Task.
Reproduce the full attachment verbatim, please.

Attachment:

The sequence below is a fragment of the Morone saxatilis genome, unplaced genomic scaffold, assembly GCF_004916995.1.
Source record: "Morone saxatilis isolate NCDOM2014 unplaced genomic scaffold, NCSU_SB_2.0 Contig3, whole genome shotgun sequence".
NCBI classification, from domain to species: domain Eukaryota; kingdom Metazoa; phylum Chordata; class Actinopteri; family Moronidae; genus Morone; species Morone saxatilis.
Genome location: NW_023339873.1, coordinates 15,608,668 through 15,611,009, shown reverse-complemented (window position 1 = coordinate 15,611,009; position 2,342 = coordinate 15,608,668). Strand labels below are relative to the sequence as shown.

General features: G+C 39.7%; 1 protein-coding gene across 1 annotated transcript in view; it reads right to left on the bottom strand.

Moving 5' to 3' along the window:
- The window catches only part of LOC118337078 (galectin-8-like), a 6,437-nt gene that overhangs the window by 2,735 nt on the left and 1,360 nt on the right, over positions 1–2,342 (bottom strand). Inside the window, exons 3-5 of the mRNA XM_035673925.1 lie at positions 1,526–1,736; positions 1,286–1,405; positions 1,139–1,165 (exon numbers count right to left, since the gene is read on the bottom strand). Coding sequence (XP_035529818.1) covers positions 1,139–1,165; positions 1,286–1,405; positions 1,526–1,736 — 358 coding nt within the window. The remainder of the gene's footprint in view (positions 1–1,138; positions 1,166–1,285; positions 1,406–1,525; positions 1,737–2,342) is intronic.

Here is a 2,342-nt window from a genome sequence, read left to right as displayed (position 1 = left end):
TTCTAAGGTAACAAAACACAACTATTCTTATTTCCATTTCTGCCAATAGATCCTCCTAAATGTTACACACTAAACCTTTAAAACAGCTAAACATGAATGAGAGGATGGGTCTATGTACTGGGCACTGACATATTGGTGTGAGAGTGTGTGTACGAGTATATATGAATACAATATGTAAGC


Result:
The sequence below is a fragment of the Morone saxatilis genome, unplaced genomic scaffold, assembly GCF_004916995.1.
Source record: "Morone saxatilis isolate NCDOM2014 unplaced genomic scaffold, NCSU_SB_2.0 Contig3, whole genome shotgun sequence".
NCBI classification, from domain to species: domain Eukaryota; kingdom Metazoa; phylum Chordata; class Actinopteri; family Moronidae; genus Morone; species Morone saxatilis.
Genome location: NW_023339873.1, coordinates 15,608,668 through 15,611,009, shown reverse-complemented (window position 1 = coordinate 15,611,009; position 2,342 = coordinate 15,608,668). Strand labels below are relative to the sequence as shown.

General features: G+C 39.7%; 1 protein-coding gene across 1 annotated transcript in view; it reads right to left on the bottom strand.

Moving 5' to 3' along the window:
- The window catches only part of LOC118337078 (galectin-8-like), a 6,437-nt gene that overhangs the window by 2,735 nt on the left and 1,360 nt on the right, over positions 1–2,342 (bottom strand). Inside the window, exons 3-5 of the mRNA XM_035673925.1 lie at positions 1,526–1,736; positions 1,286–1,405; positions 1,139–1,165 (exon numbers count right to left, since the gene is read on the bottom strand). Coding sequence (XP_035529818.1) covers positions 1,139–1,165; positions 1,286–1,405; positions 1,526–1,736 — 358 coding nt within the window. The remainder of the gene's footprint in view (positions 1–1,138; positions 1,166–1,285; positions 1,406–1,525; positions 1,737–2,342) is intronic.

Here is a 2,342-nt window from a genome sequence, read left to right as displayed (position 1 = left end):
TTCTAAGGTAACAAAACACAACTATTCTTATTTCCATTTCTGCCAATAGATCCTCCTAAATGTTACACACTAAACCTTTAAAACAGCTAAACATGAATGAGAGGATGGGTCTATGTACTGGGCACTGACATATTGGTGTGAGAGTGTGTGTACGAGTATATATGAATACAATATGTAAGC